For me, an American in Washington state, today marks Thanksgiving, a day built around good food and counting one’s blessings. I’ve crossed the first off my list with this lovely LEGO turkey, complete with a pair of golden brown drumplates. And normally I would spend the rest of the article gushing about the techniques I used, how I was inspired, or what I plan to use it for. Maybe I’d even make a joke – something about carving it with a brick separator, no doubt.
But instead, I’d much rather focus on the second point I listed above: giving thanks. Five months ago, I took on a heaping helping of responsibility at The Brothers Brick, and I’m so incredibly grateful for the team here and all the help and patience they’ve given me as I’ve adjusted to my new role. I have the honor to work alongside some truly inspiring people, and my admiration of their collective writing ability, IT know-how, graphic design skill, and LEGO artistry knows no bounds! And thank you too, dear reader, for clicking on the link, for reading our posts, for commenting and enjoying this wonderful hobby with us. TBB exists to serve the LEGO fan community with news, reviews, and a spotlight on the best creations we can find. And we would be nowhere without our readership!
This new LEGO creation by famed film director Angus MacLane may appear, at first glance, to be just an ordinary oven.
But mistaking it for common cookery may be your undoing as it is more than it seems. Behold the Ovenger! It opens to reveal itself to be a suped-up spaceship featuring Pvt. Extra Crispy, the baked-to-golden-perfection pilot of this uncanny ship. And like much of what Angus MacLane has been building lately, it has a missile bay. Because of course it does!
Silly turkeys were on the menu for a recent Fun Friday group build, and Tommy Frost took his contribution into orbit. This Neo-Classic Space themed turkey mech is suitable for navigating alien terrain or walking the Macy’s parade route on a cold November morning. Bonus points for the red space suit getting an upgraded helmet, thanks to the Collectible Minifigures Series 23.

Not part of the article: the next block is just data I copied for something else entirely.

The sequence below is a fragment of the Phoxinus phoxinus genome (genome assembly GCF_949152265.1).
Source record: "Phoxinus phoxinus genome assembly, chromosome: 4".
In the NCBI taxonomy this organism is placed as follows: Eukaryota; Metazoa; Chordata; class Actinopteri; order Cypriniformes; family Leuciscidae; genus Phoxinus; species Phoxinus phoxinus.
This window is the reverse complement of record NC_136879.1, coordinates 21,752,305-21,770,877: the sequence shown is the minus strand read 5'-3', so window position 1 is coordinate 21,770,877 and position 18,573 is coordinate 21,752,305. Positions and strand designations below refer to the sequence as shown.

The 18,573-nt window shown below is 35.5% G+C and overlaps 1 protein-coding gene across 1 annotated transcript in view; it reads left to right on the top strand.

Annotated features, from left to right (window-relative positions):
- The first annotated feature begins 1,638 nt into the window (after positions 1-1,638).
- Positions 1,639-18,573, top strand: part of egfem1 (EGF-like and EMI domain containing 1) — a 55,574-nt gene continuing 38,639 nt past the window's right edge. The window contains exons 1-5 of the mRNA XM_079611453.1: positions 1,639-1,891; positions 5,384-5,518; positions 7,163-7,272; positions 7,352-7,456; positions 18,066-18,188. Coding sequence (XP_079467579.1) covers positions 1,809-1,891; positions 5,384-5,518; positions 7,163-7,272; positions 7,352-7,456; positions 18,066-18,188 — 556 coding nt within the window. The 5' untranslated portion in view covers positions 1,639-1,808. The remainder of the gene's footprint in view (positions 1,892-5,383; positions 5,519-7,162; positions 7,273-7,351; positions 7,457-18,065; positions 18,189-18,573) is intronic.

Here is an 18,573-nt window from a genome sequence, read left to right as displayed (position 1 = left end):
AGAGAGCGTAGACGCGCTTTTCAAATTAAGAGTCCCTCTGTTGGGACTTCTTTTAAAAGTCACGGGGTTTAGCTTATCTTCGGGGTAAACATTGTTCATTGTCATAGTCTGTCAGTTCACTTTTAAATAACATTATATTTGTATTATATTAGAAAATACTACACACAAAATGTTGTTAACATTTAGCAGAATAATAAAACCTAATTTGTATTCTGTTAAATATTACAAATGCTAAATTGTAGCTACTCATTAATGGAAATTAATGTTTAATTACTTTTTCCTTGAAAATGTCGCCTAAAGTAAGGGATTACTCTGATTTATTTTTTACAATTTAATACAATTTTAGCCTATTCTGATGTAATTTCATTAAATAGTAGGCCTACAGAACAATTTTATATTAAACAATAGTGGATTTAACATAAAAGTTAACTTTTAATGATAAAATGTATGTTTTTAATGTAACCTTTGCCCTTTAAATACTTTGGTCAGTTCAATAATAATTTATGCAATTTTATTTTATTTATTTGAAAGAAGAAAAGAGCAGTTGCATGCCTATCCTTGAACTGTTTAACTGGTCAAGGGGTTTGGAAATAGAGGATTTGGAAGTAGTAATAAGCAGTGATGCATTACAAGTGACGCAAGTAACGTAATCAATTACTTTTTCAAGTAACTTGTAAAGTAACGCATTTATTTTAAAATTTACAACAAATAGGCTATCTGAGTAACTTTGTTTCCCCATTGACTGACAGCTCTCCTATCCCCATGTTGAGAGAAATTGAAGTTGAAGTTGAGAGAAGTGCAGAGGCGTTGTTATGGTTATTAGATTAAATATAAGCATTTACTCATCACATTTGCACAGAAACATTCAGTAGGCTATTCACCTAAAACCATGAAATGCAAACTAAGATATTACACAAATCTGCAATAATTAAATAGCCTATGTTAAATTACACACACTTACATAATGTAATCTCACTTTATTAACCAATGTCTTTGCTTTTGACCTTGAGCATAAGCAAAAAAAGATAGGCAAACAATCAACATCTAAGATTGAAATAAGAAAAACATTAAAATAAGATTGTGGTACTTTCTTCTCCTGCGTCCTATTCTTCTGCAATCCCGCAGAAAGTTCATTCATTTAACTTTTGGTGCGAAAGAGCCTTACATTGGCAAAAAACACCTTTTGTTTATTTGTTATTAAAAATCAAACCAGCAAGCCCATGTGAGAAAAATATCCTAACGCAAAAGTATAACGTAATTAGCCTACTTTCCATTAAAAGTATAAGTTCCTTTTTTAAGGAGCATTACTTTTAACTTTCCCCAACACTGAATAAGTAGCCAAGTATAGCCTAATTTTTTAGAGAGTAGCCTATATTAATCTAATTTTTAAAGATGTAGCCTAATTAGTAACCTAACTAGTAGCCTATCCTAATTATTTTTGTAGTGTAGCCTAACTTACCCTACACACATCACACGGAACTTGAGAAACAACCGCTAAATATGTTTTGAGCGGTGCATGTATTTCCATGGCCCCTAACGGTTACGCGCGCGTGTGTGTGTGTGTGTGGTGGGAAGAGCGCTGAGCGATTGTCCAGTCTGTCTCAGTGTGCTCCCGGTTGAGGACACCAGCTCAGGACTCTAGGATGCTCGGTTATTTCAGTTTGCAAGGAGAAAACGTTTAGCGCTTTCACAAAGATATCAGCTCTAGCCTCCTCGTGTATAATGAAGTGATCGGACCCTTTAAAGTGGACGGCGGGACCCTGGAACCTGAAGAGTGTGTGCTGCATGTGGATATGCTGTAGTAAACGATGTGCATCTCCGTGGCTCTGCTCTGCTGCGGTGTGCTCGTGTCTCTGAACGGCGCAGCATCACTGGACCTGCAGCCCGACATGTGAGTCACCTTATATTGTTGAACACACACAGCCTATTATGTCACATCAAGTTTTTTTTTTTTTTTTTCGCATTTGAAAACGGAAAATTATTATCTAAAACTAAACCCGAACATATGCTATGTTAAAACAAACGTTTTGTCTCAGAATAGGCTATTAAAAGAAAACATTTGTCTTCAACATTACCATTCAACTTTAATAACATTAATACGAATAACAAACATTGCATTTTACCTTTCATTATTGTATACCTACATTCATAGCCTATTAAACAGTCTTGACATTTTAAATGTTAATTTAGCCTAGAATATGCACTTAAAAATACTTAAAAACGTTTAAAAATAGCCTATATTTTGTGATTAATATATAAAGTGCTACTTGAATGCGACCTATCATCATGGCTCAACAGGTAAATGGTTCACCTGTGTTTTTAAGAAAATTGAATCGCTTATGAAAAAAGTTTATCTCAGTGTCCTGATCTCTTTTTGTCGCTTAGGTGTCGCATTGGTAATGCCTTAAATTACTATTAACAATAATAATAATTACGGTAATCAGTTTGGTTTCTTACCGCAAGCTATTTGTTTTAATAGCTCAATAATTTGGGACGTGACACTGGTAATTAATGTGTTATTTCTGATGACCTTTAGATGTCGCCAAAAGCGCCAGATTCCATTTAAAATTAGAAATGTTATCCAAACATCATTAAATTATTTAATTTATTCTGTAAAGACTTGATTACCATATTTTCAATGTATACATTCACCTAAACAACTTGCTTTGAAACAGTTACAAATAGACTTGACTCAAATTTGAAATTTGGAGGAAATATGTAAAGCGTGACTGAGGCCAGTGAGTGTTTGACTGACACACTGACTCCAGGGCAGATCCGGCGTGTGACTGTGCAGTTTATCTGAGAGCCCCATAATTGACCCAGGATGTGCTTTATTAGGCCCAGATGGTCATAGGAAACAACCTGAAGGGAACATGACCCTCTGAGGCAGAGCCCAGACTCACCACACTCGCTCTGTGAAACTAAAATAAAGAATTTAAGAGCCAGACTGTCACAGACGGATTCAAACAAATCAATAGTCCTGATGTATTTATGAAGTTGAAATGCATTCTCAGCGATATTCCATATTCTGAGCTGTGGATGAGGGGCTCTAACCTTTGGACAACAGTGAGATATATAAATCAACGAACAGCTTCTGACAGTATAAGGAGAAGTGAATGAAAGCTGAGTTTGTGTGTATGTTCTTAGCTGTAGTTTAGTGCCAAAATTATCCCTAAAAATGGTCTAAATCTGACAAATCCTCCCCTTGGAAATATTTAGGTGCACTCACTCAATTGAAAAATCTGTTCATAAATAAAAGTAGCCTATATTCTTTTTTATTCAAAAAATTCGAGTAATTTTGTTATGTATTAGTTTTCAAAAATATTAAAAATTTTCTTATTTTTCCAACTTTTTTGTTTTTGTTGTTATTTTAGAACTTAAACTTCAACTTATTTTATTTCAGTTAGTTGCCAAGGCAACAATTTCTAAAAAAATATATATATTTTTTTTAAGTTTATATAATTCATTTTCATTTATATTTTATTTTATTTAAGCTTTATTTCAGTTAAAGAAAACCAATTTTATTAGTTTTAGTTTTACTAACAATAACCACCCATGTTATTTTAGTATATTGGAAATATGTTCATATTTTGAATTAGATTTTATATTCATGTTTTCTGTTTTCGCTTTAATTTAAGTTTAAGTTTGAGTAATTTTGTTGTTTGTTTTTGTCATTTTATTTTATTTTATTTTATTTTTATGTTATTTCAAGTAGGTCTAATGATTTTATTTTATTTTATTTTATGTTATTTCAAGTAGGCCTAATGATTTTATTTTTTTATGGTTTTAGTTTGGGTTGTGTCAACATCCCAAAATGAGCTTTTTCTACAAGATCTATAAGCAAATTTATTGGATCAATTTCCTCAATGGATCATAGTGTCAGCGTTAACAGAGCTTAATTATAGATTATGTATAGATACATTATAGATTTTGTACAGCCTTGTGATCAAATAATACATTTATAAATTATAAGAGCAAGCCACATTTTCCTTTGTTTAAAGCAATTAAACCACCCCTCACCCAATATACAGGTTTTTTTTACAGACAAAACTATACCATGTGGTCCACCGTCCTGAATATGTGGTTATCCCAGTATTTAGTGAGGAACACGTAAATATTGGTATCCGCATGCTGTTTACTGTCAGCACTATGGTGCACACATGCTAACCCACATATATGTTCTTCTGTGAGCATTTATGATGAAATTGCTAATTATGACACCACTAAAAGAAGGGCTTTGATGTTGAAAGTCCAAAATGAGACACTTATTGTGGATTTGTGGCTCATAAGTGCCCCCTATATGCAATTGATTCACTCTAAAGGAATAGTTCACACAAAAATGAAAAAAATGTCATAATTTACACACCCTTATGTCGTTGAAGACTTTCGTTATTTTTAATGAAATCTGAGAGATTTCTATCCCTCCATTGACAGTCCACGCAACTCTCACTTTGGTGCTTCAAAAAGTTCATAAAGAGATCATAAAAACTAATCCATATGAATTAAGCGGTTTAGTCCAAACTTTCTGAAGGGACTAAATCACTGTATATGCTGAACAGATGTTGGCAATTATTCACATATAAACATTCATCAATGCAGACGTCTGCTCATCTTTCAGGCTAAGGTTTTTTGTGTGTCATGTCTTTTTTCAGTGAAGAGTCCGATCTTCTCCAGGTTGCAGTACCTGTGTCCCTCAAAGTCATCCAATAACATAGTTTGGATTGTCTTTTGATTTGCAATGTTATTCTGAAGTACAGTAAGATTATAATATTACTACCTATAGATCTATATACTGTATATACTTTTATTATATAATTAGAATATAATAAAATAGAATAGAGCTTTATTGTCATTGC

With the Thanksgiving holiday just around the corner in the US, it’s time for a quick PSA about deep-fat frying your turkey. If you fill the fryer with too much oil, or don’t make sure your turkey is entirely thawed and dried, you could be working with a recipe for disaster. But that’s not the most dangerous fowl-related thing we’ve encountered. No, that has to be the Tankducken by Michael Kautzer. This massive meal is a twist on the culinary “Turducken” concept – a duck stuffed into a chicken stuffed into a turkey. Yes, inside this single-tread, carrot-firing war machine are two feathered pilots.
Sure it’s January but that doesn’t mean we can’t have a nice gathering with immediate family involving fancy turkey dinners. In fact, during this ongoing pandemic, a fancy dinner at the dining room table could be just what you need to break away from the monotony of lockdown life. That being said, Jonas Kramm’s dining room model is good to go for all seasons.
The interesting use of elements is what really draws me to this model. I really love Kramm’s use of the tennis racket element in his wicker chair builds. The blonde hair-piece next to the turkey element really makes an appealing souffle. Other eye-catching uses of parts include a single red stud in a bowl either serving as ketchup or cranberry sauce and of course, the lamps made out of the black sausage pieces connected to golden eggs. Kramm’s model is just filled with a warm family vibe.